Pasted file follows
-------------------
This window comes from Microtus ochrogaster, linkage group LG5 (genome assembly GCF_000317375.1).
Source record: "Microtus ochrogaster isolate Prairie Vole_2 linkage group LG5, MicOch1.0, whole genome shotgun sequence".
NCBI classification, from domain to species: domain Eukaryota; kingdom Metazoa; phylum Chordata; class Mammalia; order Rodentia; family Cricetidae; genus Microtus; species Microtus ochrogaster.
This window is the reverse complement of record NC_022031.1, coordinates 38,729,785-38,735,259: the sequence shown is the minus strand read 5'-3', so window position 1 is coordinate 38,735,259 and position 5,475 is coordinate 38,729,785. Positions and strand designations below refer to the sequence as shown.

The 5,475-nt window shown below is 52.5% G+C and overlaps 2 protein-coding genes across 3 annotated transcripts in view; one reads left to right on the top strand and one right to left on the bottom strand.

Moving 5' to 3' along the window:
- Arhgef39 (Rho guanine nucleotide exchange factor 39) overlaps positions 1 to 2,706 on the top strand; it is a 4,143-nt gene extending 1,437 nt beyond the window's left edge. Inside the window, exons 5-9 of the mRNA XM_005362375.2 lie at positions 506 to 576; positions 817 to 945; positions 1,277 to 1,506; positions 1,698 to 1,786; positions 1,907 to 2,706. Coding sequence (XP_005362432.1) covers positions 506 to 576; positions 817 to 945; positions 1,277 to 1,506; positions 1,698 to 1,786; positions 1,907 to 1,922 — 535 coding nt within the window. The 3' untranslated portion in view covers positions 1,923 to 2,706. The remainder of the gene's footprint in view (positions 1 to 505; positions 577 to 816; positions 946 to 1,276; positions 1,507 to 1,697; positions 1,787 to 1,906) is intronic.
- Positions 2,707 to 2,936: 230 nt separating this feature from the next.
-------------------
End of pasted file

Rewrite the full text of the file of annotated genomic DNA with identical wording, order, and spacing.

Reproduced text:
This window comes from Microtus ochrogaster, linkage group LG5 (genome assembly GCF_000317375.1).
Source record: "Microtus ochrogaster isolate Prairie Vole_2 linkage group LG5, MicOch1.0, whole genome shotgun sequence".
NCBI classification, from domain to species: domain Eukaryota; kingdom Metazoa; phylum Chordata; class Mammalia; order Rodentia; family Cricetidae; genus Microtus; species Microtus ochrogaster.
This window is the reverse complement of record NC_022031.1, coordinates 38,729,785-38,735,259: the sequence shown is the minus strand read 5'-3', so window position 1 is coordinate 38,735,259 and position 5,475 is coordinate 38,729,785. Positions and strand designations below refer to the sequence as shown.

The 5,475-nt window shown below is 52.5% G+C and overlaps 2 protein-coding genes across 3 annotated transcripts in view; one reads left to right on the top strand and one right to left on the bottom strand.

Moving 5' to 3' along the window:
- Arhgef39 (Rho guanine nucleotide exchange factor 39) overlaps positions 1 to 2,706 on the top strand; it is a 4,143-nt gene extending 1,437 nt beyond the window's left edge. Inside the window, exons 5-9 of the mRNA XM_005362375.2 lie at positions 506 to 576; positions 817 to 945; positions 1,277 to 1,506; positions 1,698 to 1,786; positions 1,907 to 2,706. Coding sequence (XP_005362432.1) covers positions 506 to 576; positions 817 to 945; positions 1,277 to 1,506; positions 1,698 to 1,786; positions 1,907 to 1,922 — 535 coding nt within the window. The 3' untranslated portion in view covers positions 1,923 to 2,706. The remainder of the gene's footprint in view (positions 1 to 505; positions 577 to 816; positions 946 to 1,276; positions 1,507 to 1,697; positions 1,787 to 1,906) is intronic.
- Positions 2,707 to 2,936: 230 nt separating this feature from the next.